Union urges Biden to allow TVA to secure federal grants for development of new energy technologies


America’s largest labor union on Tuesday urged President Joe Biden to allow the Tennessee Valley Authority to qualify for federal grants to help develop new nuclear technologies, including small modular reactors the federal utility wants to build in the US. east of Tennessee.

Shortly after hearing a speech from Biden at his convention in Philadelphia, the AFL-CIO endorsed the resolution urging the White House to open federal grants to utilities like TVA who are unable to apply and benefit from certain grants and tax credits available. for investor-owned utilities.

“Although TVA operates as a self-funded electric utility, certain federal subsidy programs that should have been available to TVA have excluded the authority from eligibility,” the union federation said in the unanimously approved resolution. by delegates at the 29th AFL-CIO Constitutional Meeting. Convention. “More recently, the Department of Energy provided grants for the construction of modular nuclear reactors but, based on prior precedent, did not consider TVA an eligible recipient.”

In 2020, the DOE awarded two grants of $80 million for small modular reactors. TerraPower is using its grant to demonstrate the Natrium Reactor, a sodium-cooled fast reactor. X-energy plans to deliver a four-unit commercial nuclear power plant based on its Xe-100 reactor design with its grant.

However, the department did not fund TVA’s proposed GE Hitachi-designed small modular reactor at Oak Ridge, even though TVA has the only Nuclear Regulatory Commission-approved site for one of the small reactors.

As a state-owned utility, TVA is also not eligible for tax credits offered for the development and construction of new nuclear power plants.

(READ MORE: TVA replaces the generators of its new nuclear unit only six years after completing the plant)

Chattanoogan Gay Henson, secretary-treasurer of the International Federation of Professional and Technical Engineers, called on AFL-CIO delegates to support TVA and federal funding for the development of small modular reactors, which she says can be built. faster and cheaper than traditional reactors. and “are the future of the nuclear power industry”.

“The Department of Energy has recognized this fact by creating grants to support the construction of these new SMRs,” Henson said during a speech at the convention in Philadelphia. “Unfortunately, due to a misunderstanding of TVA’s function and purpose, the DOE has declared TVA ineligible to apply for these and other similar grants.”

Henson, a former health physicist at TVA’s Sequoyah Nuclear Generating Station, said including TVA in federal grant programs “would help ensure that these new modular reactors are built and operated by unionized workers who are federal employees”.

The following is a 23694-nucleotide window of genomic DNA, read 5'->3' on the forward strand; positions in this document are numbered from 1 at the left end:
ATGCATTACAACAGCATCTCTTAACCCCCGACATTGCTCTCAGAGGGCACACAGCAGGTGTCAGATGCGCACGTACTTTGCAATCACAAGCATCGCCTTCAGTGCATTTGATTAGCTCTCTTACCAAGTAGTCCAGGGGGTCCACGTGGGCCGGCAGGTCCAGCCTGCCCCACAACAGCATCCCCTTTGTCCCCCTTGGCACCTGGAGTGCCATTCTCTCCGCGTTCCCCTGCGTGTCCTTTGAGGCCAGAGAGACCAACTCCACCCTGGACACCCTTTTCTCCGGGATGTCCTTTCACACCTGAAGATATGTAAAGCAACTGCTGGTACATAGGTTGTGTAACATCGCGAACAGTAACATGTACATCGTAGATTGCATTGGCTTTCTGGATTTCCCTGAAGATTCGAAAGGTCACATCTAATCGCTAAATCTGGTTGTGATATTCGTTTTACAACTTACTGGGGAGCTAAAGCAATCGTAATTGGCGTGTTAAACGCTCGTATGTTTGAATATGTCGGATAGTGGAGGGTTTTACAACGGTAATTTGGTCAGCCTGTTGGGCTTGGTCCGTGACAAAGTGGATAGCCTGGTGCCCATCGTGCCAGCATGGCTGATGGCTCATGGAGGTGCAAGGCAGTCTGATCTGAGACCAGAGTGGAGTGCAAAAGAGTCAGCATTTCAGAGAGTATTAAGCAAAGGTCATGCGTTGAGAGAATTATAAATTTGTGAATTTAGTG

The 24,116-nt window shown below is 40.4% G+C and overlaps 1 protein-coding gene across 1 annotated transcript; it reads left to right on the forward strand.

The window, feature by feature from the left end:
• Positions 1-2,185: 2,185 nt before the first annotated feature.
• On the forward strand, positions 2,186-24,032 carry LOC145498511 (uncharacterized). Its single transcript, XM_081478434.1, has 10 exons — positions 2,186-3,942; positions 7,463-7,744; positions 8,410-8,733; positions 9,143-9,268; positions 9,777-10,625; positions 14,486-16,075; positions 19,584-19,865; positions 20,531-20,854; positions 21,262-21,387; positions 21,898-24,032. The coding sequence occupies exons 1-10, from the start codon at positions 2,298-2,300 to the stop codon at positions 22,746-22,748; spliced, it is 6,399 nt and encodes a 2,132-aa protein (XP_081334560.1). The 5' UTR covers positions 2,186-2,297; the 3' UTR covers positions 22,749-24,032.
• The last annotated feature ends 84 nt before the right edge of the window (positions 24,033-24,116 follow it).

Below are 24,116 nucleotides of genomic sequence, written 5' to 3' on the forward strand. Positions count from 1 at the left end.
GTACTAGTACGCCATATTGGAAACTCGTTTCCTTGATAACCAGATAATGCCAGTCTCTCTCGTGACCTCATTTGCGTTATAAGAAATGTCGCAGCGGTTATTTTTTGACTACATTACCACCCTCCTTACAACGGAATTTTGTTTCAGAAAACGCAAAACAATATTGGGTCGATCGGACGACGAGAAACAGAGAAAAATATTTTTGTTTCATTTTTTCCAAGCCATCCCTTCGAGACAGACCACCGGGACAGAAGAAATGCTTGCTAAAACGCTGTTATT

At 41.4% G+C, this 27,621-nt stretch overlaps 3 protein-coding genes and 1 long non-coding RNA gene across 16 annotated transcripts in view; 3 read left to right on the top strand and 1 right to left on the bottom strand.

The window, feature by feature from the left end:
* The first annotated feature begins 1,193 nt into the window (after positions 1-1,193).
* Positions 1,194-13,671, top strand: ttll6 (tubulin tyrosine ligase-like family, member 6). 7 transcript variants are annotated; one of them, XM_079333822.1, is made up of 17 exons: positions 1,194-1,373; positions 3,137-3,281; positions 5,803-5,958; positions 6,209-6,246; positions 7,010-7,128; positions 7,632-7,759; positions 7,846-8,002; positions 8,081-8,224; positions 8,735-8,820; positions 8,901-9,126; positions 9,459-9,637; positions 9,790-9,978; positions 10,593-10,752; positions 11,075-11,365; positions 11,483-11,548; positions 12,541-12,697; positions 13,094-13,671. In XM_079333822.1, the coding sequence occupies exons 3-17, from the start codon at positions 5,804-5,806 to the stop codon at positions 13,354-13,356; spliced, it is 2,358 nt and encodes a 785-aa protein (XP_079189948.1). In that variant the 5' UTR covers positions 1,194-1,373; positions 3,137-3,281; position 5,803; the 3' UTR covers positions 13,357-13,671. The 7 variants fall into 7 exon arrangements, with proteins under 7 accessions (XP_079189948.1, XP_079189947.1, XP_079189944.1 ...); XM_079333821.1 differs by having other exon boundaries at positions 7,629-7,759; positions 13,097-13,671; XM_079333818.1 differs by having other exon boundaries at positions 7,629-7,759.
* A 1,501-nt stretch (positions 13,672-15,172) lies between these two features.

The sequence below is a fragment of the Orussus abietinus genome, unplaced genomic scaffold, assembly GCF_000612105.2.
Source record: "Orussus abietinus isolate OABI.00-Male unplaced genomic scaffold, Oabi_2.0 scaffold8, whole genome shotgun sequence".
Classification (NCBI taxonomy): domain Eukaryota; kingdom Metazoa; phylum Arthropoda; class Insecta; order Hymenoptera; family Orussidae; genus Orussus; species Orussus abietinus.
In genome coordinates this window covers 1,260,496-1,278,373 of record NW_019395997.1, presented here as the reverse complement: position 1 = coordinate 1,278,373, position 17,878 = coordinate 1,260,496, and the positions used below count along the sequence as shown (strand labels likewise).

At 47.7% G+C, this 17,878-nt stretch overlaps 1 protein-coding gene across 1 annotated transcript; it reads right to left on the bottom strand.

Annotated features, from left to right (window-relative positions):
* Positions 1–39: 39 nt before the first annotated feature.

(READ MORE: TVA is ahead of most utilities in reducing carbon emissions, but the growing economy is reducing the share of clean energy)

TVA, which was created in 1933 as part of President Franklin Roosevelt’s New Deal, received appropriate funds from Congress each year until 1999, helping develop fertilizer and energy technologies while also providing flood control. , navigation, recreation and economic development in its seven states. Region.

But for 23 years, TVA has been entirely self-financed by its electricity subscribers.

TVA makes payments in lieu of taxes to local governments because it does not pay property or sales taxes directly, but the federal utility does not pay any federal income tax, which is paid by utilities owned by investors like Southern Company or Progress Energy.

Henson said TVA has been unionized since 1937 and has 17 AFL-CIO-affiliated unions representing about 60% of TVA’s roughly 10,000 employees.

“TVA’s partnership with labor goes back to its earliest days, and working together, we’ve built the largest public electricity system in the country, delivering reliable power and conserving natural resources while creating economic opportunity across our region. region,” said Don Moul, chief operating officer of TVA. said Tuesday in a statement in support of the AFL-CIO resolution. “We believe advanced nuclear technology is needed…and partnerships with the federal government, other utilities and like-minded organizations are needed to ensure this development is completed quickly while minimizing the associated financial risks. to new technologies.”

AFL-CIO officials said they hope changes to include VAT in future federal grants will be made by the White House through executive orders that won’t require new legislation. But union leaders said there was no immediate response to their resolution from the Biden administration.

TVA has allocated up to $200 million from its own budget to study the feasibility of building new small modular reactors on the Clinch River in Oak Ridge, but TVA Chairman Jeff Lyash said in a previous interview that He hopes the Department of Energy, General Electric and others will help share research and development expenses for the new reactor design.

Contact Dave Flessner at [email protected] or 423-757-6430. Follow on Twitter at @dflessner1.


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